If the last five years are any indication of where Manitoba’s film industry is going, we’re in for an explosive ride. According to Manitoba Film & Music, our media production industry has more than doubled its production volume, from $110 million in 2014-15 to more than $261.5 million in 2019-20.
“In Manitoba, we often have to simulate another place that is very diverse. We have to have those demographics that can match what those large U.S. cities look like,” says Adam Smoluk, Managing Director of FTM.
The upcoming CBC series, The Porter, expected to start shooting in Winnipeg in May 2021 was another catalyst for FTM to create five virtual courses specifically targeting BIPOC (Black, Indigenous, People of Colour) talent.
“This initiative allows us to grow our workforce, not just for performers, but for other key needed areas in film and television,” adds Smoluk.
For Alan Wong, it was the perfect time to get involved with the initiative. For more than 15 years he has been involved in the film industry as a producer, writer-director, actor and Manager of the Gimli Film Festival.
“Really this project came out of something quite positive. There is a demand for more diverse stories. What is lacking is [the] experience in the talent pool. There were a few actors getting roles consistently, but there was also not enough opportunity for others,” says Wong.
Actor Tim Nhlazane agrees. He has watched the industry change dramatically over the past 20 years.
“When I first started in 2003, there were maybe two or three projects shooting in a year. Now, it’s completely shifted. Three projects shoot in a month and another three the next month. There’s just that much more opportunity for myself, Alan and others to build upon their experience and grow their craft,” Nhlazane says.
Panelists and instructors included other experienced actors and film professionals like Patrice Goodman (Sunnyside), Conrad Coates (TRON: Legacy, Fringe, Defiance), Tonya Williams (The Young & The Restless, Reelworld Film Festival founder) and Alison Sealy-Smith (Street Legal and Obsidian Theatre Company founding director).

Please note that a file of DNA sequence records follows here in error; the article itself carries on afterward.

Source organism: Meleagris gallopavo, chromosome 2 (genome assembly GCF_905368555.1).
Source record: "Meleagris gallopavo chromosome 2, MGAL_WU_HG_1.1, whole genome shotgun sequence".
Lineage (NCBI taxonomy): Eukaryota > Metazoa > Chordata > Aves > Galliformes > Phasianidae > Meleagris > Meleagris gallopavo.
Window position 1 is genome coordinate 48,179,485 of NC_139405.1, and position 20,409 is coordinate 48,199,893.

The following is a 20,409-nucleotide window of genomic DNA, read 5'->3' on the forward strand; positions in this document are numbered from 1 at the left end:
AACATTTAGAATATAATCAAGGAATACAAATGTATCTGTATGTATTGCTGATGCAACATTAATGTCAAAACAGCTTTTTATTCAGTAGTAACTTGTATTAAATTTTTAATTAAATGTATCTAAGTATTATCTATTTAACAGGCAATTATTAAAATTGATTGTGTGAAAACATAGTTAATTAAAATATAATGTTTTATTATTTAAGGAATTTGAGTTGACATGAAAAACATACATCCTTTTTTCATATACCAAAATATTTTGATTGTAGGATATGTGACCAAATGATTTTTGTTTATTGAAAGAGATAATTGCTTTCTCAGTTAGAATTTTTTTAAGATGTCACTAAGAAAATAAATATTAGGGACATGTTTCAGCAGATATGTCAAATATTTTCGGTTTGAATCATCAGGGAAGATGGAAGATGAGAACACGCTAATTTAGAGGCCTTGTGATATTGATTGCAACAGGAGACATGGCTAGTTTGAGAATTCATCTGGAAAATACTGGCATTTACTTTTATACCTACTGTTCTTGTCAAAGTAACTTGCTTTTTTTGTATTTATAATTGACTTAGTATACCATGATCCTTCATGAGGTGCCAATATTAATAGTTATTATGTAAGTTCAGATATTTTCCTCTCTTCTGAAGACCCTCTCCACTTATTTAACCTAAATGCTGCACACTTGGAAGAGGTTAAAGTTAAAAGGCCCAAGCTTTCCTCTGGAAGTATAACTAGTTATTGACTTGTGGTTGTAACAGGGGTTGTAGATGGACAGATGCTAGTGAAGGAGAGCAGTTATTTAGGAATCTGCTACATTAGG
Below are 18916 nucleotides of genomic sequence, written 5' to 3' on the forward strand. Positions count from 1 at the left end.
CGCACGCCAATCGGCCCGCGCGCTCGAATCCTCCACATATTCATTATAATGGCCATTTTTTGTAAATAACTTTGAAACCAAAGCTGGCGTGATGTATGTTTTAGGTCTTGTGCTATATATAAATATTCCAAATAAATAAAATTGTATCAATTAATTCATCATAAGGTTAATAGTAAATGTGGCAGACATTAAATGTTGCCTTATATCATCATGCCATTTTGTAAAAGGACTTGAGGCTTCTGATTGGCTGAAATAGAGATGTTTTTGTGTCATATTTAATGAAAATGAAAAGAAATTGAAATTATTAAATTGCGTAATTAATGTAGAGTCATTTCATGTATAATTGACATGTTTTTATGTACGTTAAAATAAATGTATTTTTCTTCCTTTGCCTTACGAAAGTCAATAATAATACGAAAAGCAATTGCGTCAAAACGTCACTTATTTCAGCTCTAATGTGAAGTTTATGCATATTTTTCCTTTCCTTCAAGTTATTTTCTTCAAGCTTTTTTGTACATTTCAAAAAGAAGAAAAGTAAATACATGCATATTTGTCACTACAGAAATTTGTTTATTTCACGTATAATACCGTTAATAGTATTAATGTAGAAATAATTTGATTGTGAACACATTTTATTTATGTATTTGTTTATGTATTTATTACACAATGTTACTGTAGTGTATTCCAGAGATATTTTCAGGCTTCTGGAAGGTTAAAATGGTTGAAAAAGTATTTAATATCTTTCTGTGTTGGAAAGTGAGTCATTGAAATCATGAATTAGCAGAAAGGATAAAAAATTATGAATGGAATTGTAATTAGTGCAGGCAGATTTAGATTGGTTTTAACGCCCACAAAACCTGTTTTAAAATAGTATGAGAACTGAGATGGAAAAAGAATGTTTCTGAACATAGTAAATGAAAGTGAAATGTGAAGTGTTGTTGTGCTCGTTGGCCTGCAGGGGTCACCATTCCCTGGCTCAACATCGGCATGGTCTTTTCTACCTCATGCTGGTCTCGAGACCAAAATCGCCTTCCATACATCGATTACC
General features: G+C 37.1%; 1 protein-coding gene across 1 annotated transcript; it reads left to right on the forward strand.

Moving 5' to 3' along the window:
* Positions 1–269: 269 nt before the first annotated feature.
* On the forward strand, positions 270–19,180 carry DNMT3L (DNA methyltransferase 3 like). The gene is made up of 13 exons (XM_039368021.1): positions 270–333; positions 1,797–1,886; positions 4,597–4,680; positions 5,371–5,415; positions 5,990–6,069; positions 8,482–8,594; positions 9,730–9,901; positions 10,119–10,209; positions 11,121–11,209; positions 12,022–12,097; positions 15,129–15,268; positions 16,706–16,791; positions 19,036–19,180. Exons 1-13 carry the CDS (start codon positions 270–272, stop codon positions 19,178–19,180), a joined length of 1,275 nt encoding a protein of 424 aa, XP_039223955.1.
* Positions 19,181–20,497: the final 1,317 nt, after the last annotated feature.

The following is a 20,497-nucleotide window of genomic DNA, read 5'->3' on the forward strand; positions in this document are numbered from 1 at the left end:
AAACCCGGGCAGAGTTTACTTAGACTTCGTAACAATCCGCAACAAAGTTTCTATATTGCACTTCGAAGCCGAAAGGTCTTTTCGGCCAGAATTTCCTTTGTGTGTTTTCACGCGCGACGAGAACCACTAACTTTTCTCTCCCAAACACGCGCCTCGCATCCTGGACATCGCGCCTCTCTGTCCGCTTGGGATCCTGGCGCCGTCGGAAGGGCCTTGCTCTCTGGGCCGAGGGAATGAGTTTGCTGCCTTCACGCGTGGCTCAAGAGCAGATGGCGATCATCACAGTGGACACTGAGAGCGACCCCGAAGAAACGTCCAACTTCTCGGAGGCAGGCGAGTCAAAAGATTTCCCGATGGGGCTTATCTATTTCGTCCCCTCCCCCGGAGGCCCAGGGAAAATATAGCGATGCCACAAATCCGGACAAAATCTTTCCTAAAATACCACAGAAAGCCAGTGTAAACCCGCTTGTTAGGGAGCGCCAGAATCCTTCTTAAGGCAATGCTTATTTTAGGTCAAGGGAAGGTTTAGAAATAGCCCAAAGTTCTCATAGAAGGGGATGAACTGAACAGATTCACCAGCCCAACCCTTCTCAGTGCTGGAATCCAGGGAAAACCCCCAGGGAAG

They tackled everything from what to expect when auditioning, acting for film and television, to what you need to know as an extra on set or in the industry. The virtual sessions were very successful, and participation went beyond what organizers imagined with 108 spots filled across all the sessions.
“I think everything went very well. I expected it to be a success because The Porter is about to start shooting here and people wanted to get ready for auditions. Whether they are advanced or have limited experience, there was something for everyone. I’m looking forward to doing more,” says Nhlazane.
“We now know about a lot of other [productions] including a feature film which may have a large need for Asian actors. Burden of Truth was really successful. The production company, Eagle Vision, really tried to focus on building strong Indigenous characters in that show. Their success as an Indigenous production company will definitely lead to more projects with Indigenous stories. I feel like it’s a good time to be an actor of colour in Winnipeg. The opportunities are coming down the pipe and it’s our responsibility to be ready for them,” adds Wong.
With such a successful first run of the project, FTM is now excited to get going on a sequel.
Learn more about Winnipeg’s vibrant and diverse creative industries, here.